Even the RBI will have to face questions on conflict of interest being the body that lays out rules for banking business and enforce it. Remember, resolving the NPA account should concern the bank first than the regulator. If RBI forces the bank to take a decision, which the bank does not find viable, will the central bank compensate for the monetary loss?

Second, even if the new ordinance works to dig out the hidden dirt from bank balance sheets and push for winding up of companies which do not pay back, the fundamental question of whether banks will get their money back or not remains. Consider these two scenarios. A bank or group of banks can either take over the management of a company that is in no mood to pay back or simply write off the loan. In both cases, bank is not going to get their money back immediately. This is because the value of the underlying assets of the loan would have already eroded by the time the take over happens and there will be hardly anything left for the banks to recover. Also, banks are not in the business of running companies. They don’t have any expertise to do that.

The Kingfisher-Vijay Mallya case should be an eye-opener. What is at stake for banks is around Rs 9,000 crore but the combined value of the assets of Kingfisher Airlines that can be sold off wouldn’t be more than a few hundred crores. When money doesn’t return, it will drill a huge hole on the books of the banks. What do they do taking over an airline? In the case of state-run banks, which have more than 90 per cent of total bad loans, the responsibility will be with the government to fork out this money. What if it fails to do this?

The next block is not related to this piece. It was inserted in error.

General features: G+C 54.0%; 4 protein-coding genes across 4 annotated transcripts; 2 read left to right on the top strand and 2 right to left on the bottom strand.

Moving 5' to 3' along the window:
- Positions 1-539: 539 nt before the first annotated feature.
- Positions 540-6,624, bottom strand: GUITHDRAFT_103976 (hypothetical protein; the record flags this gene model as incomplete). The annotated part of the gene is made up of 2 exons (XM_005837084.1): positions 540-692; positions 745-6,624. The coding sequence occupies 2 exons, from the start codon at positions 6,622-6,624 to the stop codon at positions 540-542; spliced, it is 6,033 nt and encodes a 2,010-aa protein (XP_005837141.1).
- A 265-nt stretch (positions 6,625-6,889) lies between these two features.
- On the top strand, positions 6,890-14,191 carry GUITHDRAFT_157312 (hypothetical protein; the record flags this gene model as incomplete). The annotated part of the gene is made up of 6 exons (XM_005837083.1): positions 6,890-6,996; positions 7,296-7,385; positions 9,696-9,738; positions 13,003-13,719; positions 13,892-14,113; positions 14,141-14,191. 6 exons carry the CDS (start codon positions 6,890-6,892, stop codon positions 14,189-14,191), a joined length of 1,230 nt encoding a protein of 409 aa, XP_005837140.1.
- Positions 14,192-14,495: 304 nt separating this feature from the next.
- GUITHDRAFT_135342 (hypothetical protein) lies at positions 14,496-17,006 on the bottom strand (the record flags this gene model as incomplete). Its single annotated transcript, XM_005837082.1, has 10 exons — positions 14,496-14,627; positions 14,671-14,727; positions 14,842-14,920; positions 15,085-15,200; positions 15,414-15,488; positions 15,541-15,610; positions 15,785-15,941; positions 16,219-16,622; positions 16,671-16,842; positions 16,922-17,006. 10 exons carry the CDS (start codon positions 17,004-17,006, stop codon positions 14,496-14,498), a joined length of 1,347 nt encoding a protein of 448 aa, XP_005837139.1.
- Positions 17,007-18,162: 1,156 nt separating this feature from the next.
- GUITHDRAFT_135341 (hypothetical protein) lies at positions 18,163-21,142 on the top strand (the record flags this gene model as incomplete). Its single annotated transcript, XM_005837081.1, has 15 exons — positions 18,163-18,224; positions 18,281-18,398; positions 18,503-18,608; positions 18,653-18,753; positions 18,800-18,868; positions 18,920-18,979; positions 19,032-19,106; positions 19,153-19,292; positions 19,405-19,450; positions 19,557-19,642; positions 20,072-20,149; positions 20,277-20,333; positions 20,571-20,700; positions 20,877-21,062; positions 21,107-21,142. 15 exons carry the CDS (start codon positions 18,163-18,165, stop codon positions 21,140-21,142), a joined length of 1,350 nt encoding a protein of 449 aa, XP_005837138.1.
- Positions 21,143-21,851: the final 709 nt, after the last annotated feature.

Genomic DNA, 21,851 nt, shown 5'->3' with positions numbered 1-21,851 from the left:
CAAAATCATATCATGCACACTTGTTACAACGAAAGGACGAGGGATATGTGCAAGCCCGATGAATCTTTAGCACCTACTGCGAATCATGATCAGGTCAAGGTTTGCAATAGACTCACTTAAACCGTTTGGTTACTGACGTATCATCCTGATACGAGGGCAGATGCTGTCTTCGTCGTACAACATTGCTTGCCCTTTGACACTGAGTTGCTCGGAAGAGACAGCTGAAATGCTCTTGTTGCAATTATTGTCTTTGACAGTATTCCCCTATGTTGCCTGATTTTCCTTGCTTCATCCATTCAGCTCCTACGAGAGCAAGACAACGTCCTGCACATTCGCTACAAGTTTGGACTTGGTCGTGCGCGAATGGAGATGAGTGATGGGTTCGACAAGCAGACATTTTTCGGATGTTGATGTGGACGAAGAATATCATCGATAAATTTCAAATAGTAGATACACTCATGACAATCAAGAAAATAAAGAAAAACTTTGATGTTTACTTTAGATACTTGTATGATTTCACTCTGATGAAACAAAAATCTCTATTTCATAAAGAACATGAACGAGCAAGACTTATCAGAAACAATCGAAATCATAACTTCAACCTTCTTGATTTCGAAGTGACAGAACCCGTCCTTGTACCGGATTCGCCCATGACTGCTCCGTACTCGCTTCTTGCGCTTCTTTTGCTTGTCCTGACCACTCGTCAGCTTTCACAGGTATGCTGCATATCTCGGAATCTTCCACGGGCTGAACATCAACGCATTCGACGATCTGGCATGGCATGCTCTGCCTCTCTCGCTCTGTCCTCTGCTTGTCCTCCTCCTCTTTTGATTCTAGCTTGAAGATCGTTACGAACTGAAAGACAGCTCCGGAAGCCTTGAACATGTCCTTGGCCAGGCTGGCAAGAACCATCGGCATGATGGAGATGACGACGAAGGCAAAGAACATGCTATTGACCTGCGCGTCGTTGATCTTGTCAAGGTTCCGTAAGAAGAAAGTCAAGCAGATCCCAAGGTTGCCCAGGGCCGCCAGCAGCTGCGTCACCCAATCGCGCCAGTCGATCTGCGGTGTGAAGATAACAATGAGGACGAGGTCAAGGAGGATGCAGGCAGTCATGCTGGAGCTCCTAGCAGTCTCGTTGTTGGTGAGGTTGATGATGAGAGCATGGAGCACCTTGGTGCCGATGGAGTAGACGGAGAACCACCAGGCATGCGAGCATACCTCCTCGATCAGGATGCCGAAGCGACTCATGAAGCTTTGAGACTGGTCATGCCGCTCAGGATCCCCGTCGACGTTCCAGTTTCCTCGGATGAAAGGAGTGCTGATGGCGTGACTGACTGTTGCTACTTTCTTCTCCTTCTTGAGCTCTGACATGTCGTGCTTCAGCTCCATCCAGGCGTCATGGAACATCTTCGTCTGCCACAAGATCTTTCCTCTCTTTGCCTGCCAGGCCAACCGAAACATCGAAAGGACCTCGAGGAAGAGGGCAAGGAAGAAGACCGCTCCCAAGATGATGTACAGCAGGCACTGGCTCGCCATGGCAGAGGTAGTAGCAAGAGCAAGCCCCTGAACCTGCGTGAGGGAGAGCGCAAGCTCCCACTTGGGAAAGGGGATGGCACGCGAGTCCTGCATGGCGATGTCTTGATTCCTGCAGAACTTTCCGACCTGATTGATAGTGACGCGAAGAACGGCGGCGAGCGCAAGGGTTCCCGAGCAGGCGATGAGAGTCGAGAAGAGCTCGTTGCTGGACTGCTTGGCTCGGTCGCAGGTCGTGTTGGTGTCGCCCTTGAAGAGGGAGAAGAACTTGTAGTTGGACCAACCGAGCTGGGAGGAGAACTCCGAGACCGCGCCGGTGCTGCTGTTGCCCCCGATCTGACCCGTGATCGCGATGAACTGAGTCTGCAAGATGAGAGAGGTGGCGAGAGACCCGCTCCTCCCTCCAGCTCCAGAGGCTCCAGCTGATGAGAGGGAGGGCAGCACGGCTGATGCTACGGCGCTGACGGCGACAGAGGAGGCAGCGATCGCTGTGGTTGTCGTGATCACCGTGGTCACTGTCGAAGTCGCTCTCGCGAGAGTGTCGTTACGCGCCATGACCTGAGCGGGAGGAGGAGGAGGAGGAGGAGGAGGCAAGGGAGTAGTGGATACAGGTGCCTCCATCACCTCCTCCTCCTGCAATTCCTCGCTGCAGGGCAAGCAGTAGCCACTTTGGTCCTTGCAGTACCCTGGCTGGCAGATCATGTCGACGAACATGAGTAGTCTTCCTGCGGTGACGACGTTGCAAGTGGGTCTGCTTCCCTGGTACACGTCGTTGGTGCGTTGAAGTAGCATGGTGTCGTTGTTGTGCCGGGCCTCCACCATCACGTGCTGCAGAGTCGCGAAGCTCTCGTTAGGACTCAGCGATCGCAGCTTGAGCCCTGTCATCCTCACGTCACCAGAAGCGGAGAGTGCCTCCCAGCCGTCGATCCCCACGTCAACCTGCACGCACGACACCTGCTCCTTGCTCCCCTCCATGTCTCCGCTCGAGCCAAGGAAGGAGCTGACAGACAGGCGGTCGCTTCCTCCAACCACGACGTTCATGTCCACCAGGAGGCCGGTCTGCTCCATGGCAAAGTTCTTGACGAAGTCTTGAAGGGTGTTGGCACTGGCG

Also, looking beyond the cases of willful default and financial frauds, there are several cases of corporate loan defaults that are purely linked to slowdown in economic activities. During the period of high economic growth, banks rushed to fund several large infrastructure projects without properly identifying the risks. When projects didn’t take off and companies’ cash flows were further squeezed on account of cost overruns, loan repayment took a hit.

This is one reason for the huge number of stalled projects in the economy. With this, banks stopped funding industries to avoid further shocks creating a vicious circle. Unless there is a significant recovery in the economy for a sustainable period of time, loan repayment in such cases will continue to suffer.

Where the ordinance can really work is to hunt willful defaulters in the system. If the banking system uses this law to launch a massive, timebound crackdown on wilful defaulters and recover the money, a large part of the current crisis in the banking sector can be solved. According to all India Bank employees association (AIBEA), for the year ending March 31, 2016, public sector banks earned operating profit of Rs 1.37 lakh crore, while total provisions for bad loans and contingencies were Rs 1.55 lakh crore. According to C H Venkatachalam, general secretary of AIBEA, to resolve the bad loan problem, the government must crackdown on top 100 wilful defaulters to recover their dues. In the absence of such an action, the bad loan ordinance wouldn’t help, he said.

The bottom line is this: The bad loans ordinance gives more teeth for the banking sector to fight bad loans and is a right step. The new law will put fear in the minds of promoters of stricter action if they don’t pay back money to banks. But, this could also give room for larger problems on micromanagement and thereby a conflict of interest in the banking sector by both the government and the RBI, which will not augur well for the system in the long term.


Published Date: May 08, 2017 11:13 am | Updated Date: May 08, 2017 11:13 am